May 7 (UPI) -- Thousands of medical workers in the statewide University of California higher education system started a three-day strike Monday, to highlight what they say is a growing wage disparity.
Picketers gathered early Monday at the University of California, Los Angeles Medical Center, and at medical facilities elsewhere across the state.
The total walkout could involve more than 50,000 workers, union officials said.
Three unions that represent the university system are involved in the labor dispute -- led by the American Federation of State, County and Municipal Employees, which represents medical workers, security guards, truck drivers and other technical specialists.
"The big picture here is that there's growing inequality at the University of California, and we're going out because they have not even attempted to address it," AFSCME Local 3299 President Kathryn Lybarger told NBC News.
Surgeries for the next three days at the UCLA hospital have been rescheduled due to the strike, KCBS-TV reported, and more postponements are expected to follow statewide.
The unions cite as reasons for the strike a growing income gap, higher healthcare premiums, outsourcing of low-paying service worker jobs and a union report that says women and minorities are paid less than white men in the University of California system.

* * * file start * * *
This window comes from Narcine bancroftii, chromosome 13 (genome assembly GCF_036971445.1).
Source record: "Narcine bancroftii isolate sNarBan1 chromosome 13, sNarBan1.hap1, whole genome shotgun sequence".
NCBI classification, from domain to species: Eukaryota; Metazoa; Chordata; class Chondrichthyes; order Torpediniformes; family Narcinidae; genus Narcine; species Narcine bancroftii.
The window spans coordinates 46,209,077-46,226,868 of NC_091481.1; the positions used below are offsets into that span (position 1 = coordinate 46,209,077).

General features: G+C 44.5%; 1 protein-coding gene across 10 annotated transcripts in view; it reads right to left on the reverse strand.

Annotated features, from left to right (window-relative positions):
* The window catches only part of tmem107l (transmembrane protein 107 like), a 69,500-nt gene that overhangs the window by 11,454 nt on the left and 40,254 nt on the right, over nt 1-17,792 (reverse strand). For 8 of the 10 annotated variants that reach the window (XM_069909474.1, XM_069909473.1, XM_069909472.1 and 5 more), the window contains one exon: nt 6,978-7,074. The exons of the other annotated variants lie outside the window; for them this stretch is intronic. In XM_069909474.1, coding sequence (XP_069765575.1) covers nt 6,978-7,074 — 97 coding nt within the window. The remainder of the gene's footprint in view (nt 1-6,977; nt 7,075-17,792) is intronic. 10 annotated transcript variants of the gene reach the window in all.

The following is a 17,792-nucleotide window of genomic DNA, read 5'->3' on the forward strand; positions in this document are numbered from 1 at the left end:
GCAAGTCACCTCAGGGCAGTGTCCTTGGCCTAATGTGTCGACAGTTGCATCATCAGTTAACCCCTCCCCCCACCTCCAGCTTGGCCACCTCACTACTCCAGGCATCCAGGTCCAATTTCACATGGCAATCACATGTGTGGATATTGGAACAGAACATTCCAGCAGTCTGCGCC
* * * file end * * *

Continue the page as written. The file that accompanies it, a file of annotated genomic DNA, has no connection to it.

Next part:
University officials deny pay is based on gender or race, and said it cannot dedicate tax money to the wage increases the unions are demanding. Both sides have been negotiating the issue for more than a year.
The UC system said workers are already paid at or above prevailing rates, and picketers' demand for a 6 percent raise is excessive.
"A strike is only hurting the union's own members who will lose pay for joining this ill-advised three-day walkout, while negatively affecting services to patients and students," a University of California spokesperson said. "A disruptive demonstration will change neither UC's economic situation nor the university's position on AFSCME's unreasonable demands."
California's Public Employment Relations Board and a state court each ruled last week the workers are legally entitled to strike.
Monday's strike follows a number of other protests by U.S. teachers. Educators in West Virginia, Kentucky, Oklahoma and Arizona have all walked out this year over the wage issue.